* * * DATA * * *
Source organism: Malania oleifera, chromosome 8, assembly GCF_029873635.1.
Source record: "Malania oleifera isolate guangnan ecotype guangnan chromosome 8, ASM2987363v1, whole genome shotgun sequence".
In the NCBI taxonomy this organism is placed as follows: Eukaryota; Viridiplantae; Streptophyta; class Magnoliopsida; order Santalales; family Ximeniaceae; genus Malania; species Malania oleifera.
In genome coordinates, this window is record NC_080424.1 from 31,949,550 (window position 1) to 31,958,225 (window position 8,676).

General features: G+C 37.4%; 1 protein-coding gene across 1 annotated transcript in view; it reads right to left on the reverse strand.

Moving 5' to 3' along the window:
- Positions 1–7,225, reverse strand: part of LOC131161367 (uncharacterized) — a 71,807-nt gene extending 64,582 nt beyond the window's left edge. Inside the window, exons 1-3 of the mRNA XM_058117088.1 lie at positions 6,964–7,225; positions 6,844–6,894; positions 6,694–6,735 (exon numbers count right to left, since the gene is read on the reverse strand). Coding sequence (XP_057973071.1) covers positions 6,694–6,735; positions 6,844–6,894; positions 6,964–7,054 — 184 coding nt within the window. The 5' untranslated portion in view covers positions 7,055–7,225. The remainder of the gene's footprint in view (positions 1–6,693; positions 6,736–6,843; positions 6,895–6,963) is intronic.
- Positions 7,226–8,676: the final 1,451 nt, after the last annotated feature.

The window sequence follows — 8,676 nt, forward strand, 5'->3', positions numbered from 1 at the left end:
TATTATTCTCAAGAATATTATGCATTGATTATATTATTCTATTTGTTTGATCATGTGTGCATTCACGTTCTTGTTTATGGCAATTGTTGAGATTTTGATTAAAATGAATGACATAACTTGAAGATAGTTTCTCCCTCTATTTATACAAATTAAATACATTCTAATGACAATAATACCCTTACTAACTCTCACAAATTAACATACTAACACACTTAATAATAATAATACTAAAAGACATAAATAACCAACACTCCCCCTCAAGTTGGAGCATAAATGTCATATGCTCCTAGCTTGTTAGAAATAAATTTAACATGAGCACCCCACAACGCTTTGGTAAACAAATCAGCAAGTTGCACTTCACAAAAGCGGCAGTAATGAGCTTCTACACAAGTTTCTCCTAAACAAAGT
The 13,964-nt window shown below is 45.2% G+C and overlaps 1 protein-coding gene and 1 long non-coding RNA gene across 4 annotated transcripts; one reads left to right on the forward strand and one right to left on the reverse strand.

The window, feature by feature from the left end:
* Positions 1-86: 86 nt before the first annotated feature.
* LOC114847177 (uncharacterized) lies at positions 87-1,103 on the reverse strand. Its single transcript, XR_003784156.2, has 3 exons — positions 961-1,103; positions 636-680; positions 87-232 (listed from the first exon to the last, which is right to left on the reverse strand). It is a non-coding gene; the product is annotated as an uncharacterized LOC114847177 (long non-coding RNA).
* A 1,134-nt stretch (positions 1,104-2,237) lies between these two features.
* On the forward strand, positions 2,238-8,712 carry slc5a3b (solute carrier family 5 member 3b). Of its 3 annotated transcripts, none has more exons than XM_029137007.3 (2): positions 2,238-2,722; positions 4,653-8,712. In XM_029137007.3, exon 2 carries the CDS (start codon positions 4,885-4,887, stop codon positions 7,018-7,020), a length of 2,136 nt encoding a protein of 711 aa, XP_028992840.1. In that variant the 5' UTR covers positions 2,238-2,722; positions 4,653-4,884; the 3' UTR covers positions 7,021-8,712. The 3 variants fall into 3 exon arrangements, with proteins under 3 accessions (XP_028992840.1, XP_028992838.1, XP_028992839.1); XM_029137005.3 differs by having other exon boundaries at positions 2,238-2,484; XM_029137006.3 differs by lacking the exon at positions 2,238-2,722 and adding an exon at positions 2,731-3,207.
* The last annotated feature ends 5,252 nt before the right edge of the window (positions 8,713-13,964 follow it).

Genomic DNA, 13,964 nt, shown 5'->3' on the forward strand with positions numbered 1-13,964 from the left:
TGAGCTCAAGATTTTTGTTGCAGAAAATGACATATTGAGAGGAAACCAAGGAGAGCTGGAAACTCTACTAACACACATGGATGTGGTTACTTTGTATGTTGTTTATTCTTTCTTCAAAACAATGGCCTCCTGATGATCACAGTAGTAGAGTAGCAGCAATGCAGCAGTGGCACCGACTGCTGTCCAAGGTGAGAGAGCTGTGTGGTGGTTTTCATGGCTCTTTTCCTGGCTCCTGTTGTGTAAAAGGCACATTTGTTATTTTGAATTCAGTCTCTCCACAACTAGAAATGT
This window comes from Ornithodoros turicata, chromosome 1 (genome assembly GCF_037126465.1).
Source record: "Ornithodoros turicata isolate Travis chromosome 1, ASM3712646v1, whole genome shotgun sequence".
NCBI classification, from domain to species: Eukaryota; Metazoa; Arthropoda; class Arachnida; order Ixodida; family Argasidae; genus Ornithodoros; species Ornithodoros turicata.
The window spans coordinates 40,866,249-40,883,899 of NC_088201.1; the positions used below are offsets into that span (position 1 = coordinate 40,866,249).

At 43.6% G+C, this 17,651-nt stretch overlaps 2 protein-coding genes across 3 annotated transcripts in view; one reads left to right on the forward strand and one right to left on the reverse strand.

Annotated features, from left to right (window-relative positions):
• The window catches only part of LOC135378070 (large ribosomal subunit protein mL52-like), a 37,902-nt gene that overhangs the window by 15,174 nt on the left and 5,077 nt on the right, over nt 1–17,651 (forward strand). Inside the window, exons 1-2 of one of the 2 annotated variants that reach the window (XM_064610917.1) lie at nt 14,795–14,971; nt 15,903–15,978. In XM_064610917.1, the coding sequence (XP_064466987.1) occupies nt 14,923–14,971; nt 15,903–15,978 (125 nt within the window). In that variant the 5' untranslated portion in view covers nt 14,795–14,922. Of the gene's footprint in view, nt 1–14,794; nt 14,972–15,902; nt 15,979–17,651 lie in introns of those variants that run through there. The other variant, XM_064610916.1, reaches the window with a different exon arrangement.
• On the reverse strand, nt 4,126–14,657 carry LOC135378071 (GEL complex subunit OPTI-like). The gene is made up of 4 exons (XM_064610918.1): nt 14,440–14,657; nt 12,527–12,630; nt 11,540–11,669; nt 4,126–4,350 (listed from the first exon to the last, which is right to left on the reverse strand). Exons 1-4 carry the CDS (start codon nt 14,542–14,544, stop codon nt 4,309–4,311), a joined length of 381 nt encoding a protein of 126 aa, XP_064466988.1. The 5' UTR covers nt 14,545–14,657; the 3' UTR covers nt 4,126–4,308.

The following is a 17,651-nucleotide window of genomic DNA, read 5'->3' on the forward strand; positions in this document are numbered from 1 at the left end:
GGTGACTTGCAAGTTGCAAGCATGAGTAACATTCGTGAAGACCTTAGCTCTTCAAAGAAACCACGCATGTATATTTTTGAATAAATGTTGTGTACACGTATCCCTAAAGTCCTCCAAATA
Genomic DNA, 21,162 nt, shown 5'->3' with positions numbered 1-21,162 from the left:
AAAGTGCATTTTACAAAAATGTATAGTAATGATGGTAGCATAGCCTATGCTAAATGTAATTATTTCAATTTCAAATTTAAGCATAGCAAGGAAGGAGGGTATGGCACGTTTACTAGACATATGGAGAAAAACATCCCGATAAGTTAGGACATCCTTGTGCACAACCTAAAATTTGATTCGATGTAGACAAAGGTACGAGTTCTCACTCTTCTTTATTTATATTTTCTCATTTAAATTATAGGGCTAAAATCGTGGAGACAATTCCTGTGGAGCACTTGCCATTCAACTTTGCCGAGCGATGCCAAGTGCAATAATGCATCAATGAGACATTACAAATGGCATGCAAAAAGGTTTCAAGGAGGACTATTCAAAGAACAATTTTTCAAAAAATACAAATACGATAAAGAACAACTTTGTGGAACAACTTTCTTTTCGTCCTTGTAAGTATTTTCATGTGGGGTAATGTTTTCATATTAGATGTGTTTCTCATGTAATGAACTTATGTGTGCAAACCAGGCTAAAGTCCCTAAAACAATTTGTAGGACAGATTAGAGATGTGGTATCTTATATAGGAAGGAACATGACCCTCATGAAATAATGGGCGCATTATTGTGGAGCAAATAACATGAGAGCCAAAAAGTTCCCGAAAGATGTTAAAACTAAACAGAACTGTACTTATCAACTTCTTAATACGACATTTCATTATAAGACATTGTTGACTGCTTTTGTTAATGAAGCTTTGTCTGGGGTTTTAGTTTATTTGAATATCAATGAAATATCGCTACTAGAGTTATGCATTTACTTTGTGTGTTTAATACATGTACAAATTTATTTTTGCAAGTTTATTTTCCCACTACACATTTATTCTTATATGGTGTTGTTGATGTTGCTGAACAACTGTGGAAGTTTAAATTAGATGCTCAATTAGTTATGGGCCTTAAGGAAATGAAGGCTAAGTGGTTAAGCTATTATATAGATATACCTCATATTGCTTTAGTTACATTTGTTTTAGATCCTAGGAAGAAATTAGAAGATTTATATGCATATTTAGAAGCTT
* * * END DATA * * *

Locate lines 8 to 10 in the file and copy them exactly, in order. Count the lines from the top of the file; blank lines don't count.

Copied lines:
- Positions 7,226–8,676: the final 1,451 nt, after the last annotated feature.

The window sequence follows — 8,676 nt, forward strand, 5'->3', positions numbered from 1 at the left end:
TATTATTCTCAAGAATATTATGCATTGATTATATTATTCTATTTGTTTGATCATGTGTGCATTCACGTTCTTGTTTATGGCAATTGTTGAGATTTTGATTAAAATGAATGACATAACTTGAAGATAGTTTCTCCCTCTATTTATACAAATTAAATACATTCTAATGACAATAATACCCTTACTAACTCTCACAAATTAACATACTAACACACTTAATAATAATAATACTAAAAGACATAAATAACCAACACTCCCCCTCAAGTTGGAGCATAAATGTCATATGCTCCTAGCTTGTTAGAAATAAATTTAACATGAGCACCCCACAACGCTTTGGTAAACAAATCAGCAAGTTGCACTTCACAAAAGCGGCAGTAATGAGCTTCTACACAAGTTTCTCCTAAACAAAGT